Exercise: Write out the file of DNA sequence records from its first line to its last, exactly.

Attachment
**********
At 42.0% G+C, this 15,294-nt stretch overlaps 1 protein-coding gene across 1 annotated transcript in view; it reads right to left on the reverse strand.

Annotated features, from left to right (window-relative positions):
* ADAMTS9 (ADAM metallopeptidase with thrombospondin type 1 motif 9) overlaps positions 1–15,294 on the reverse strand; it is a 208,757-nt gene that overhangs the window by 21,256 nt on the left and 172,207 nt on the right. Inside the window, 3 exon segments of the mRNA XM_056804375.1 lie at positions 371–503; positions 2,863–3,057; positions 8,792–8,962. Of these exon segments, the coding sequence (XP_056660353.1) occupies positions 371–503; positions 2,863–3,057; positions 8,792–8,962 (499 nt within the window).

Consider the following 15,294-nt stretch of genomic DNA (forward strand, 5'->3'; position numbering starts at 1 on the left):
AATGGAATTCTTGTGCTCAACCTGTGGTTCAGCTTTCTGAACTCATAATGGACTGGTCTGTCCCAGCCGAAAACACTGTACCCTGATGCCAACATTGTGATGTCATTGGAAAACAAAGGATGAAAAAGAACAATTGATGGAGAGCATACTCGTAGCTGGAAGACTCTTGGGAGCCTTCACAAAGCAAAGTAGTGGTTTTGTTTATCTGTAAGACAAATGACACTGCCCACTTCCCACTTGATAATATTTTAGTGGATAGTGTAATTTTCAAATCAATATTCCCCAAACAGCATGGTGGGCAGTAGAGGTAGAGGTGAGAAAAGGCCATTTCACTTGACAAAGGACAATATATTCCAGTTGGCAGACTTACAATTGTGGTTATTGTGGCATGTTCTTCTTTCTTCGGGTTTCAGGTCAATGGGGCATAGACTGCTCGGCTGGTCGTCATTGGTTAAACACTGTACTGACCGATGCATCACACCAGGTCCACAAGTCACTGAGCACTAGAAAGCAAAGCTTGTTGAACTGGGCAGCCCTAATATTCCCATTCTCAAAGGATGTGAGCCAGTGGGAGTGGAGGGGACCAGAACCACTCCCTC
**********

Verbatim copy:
At 42.0% G+C, this 15,294-nt stretch overlaps 1 protein-coding gene across 1 annotated transcript in view; it reads right to left on the reverse strand.

Annotated features, from left to right (window-relative positions):
* ADAMTS9 (ADAM metallopeptidase with thrombospondin type 1 motif 9) overlaps positions 1–15,294 on the reverse strand; it is a 208,757-nt gene that overhangs the window by 21,256 nt on the left and 172,207 nt on the right. Inside the window, 3 exon segments of the mRNA XM_056804375.1 lie at positions 371–503; positions 2,863–3,057; positions 8,792–8,962. Of these exon segments, the coding sequence (XP_056660353.1) occupies positions 371–503; positions 2,863–3,057; positions 8,792–8,962 (499 nt within the window).

Consider the following 15,294-nt stretch of genomic DNA (forward strand, 5'->3'; position numbering starts at 1 on the left):
AATGGAATTCTTGTGCTCAACCTGTGGTTCAGCTTTCTGAACTCATAATGGACTGGTCTGTCCCAGCCGAAAACACTGTACCCTGATGCCAACATTGTGATGTCATTGGAAAACAAAGGATGAAAAAGAACAATTGATGGAGAGCATACTCGTAGCTGGAAGACTCTTGGGAGCCTTCACAAAGCAAAGTAGTGGTTTTGTTTATCTGTAAGACAAATGACACTGCCCACTTCCCACTTGATAATATTTTAGTGGATAGTGTAATTTTCAAATCAATATTCCCCAAACAGCATGGTGGGCAGTAGAGGTAGAGGTGAGAAAAGGCCATTTCACTTGACAAAGGACAATATATTCCAGTTGGCAGACTTACAATTGTGGTTATTGTGGCATGTTCTTCTTTCTTCGGGTTTCAGGTCAATGGGGCATAGACTGCTCGGCTGGTCGTCATTGGTTAAACACTGTACTGACCGATGCATCACACCAGGTCCACAAGTCACTGAGCACTAGAAAGCAAAGCTTGTTGAACTGGGCAGCCCTAATATTCCCATTCTCAAAGGATGTGAGCCAGTGGGAGTGGAGGGGACCAGAACCACTCCCTC